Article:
Struck by a heavily laden freight train while walking along the Canadian National tracks about 300 feet west of the Nelles sideroad, John Russell, 60, of Toronto, was instantly killed Saturday night. The train, which was made up of 70 cars, was being driven at a speed of about 35 miles an hour when Russell's figure was spotted in the headlights. The train struck the unfortunate man in the back after the engine crew had sounded the whistle and applied the brakes. The train travelled approximately its full length before being pulled to a stop, and the victim was dead by the time members of the train crew reached him. According to the engineer, Russell gave no indication of having heard the train or the warning whistle.
Russell appears to have come to this district some few weeks ago to work on fruit farms. For the past two weeks he had been employed at the farm of Hylton Briscoe on Main St. West. A fellow employee of Russell's stated that he had accompanied the deceased man to town Saturday night, and that Russell had told him he was going down to the Beach for a swim.
Coroner C.W. Elmore of Beamsville, and Constable Ernest Hart of the provincial police, investigated, and after some inquiries the remains were ordered to the Stonehouse Funeral Home. It has not yet been decided whether or not there will be an inquest. Officials here are inclined to the opinion that one will not be necessary, and word regarding a hearing is expected some time today.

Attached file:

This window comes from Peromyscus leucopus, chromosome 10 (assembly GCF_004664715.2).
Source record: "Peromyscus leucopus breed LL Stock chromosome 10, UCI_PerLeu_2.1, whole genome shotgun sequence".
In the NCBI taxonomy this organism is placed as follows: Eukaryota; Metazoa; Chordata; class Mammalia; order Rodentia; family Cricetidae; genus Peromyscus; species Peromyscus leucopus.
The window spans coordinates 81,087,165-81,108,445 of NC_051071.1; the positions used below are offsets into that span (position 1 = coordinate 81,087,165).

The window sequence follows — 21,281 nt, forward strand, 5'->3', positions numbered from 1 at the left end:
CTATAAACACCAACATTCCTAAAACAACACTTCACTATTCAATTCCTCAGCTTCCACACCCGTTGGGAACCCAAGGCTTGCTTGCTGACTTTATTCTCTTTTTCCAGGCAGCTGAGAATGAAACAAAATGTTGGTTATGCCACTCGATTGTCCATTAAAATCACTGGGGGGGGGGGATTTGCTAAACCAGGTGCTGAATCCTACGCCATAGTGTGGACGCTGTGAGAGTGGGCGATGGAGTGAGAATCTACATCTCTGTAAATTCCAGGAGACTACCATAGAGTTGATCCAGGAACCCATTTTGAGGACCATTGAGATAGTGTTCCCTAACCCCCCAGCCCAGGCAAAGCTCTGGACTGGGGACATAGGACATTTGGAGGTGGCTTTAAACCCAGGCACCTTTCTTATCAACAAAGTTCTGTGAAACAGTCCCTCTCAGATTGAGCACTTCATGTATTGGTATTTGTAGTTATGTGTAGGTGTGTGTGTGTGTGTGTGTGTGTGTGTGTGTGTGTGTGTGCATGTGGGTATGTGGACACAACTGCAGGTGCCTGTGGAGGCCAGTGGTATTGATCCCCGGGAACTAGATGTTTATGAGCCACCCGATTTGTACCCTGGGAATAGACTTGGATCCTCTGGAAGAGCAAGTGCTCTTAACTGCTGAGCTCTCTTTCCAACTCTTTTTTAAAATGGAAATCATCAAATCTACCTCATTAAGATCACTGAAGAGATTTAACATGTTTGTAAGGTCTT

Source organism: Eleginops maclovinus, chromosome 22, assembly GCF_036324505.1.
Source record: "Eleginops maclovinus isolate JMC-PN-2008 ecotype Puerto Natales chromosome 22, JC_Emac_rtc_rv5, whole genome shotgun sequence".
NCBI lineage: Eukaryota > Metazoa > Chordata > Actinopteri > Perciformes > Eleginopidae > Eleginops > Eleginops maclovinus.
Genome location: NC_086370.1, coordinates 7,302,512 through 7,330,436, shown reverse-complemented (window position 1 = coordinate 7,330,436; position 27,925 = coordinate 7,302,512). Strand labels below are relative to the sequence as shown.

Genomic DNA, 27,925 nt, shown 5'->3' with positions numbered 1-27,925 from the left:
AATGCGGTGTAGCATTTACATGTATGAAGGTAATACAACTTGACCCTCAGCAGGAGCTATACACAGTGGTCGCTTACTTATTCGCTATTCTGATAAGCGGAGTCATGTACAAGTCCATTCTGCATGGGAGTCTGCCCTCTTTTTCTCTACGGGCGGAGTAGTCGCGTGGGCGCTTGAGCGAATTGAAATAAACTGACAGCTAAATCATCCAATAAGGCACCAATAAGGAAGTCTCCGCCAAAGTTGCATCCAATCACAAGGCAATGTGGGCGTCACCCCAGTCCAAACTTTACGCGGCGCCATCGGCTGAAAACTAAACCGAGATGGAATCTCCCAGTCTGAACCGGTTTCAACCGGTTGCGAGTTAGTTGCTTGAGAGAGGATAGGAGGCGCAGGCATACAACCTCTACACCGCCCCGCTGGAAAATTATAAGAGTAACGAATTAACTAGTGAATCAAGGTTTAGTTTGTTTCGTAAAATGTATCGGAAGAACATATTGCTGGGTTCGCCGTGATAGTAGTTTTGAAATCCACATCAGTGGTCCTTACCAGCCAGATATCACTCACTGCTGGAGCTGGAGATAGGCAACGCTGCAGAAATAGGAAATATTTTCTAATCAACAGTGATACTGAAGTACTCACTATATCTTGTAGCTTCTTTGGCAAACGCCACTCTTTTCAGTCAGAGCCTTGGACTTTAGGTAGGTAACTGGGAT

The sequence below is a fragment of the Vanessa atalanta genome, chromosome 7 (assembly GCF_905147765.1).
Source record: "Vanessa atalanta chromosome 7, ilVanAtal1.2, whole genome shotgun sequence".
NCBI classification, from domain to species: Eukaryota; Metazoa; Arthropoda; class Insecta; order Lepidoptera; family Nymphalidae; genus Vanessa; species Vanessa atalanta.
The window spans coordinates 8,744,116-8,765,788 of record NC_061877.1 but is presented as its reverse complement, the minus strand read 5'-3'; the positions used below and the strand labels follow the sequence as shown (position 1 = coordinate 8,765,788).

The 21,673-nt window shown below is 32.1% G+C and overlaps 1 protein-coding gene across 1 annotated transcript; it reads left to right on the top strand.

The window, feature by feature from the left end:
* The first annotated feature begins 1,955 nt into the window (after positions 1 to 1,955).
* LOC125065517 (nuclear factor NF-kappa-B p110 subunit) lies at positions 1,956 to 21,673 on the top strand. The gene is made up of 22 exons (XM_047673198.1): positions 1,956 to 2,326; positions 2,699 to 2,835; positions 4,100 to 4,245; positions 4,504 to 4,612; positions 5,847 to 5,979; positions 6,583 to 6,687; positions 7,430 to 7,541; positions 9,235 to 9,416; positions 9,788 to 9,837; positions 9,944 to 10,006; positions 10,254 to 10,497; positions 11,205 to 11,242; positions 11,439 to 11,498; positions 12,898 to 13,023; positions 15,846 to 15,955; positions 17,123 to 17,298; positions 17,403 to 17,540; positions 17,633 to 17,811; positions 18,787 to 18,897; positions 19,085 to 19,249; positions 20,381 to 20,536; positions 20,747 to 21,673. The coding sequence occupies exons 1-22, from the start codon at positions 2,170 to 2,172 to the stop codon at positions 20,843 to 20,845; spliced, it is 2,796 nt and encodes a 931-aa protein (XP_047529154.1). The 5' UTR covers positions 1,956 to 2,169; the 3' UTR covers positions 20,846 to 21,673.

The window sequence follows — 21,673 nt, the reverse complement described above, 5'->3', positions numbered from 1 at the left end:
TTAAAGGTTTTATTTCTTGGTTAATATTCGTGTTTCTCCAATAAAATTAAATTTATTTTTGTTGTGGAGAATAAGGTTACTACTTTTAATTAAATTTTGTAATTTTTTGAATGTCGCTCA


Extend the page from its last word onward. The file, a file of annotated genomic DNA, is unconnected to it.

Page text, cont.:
Hans Hansen, with whom Russell had been working in local orchards, told police that Russell was afflicted with deafness as a result of heart trouble. He mentioned the fact that when the two of them walked along the street together, Russell often went to the other side of Hansen, complaining that his hearing was not what it should be.
Little was known of Russell prior to his coming to this district. Identification was made through papers found in his pocket, and it was later disclosed that he was a Toronto man, with a brother, James, living in that city, and a sister living in Gananoque. Papers also disclosed that he was a former patient of the Christie Street military hospital in Toronto, and that he was in receipt of a pension from the last war. A native of Scotland, he came to Canada in 1910. He served with the 2nd Pioneers during the last war after enlisting with the 139th Battalion.
Burial was made last Tuesday afternoon in Deseronto, after arrangements for it had been made by a veterans' organization in Toronto.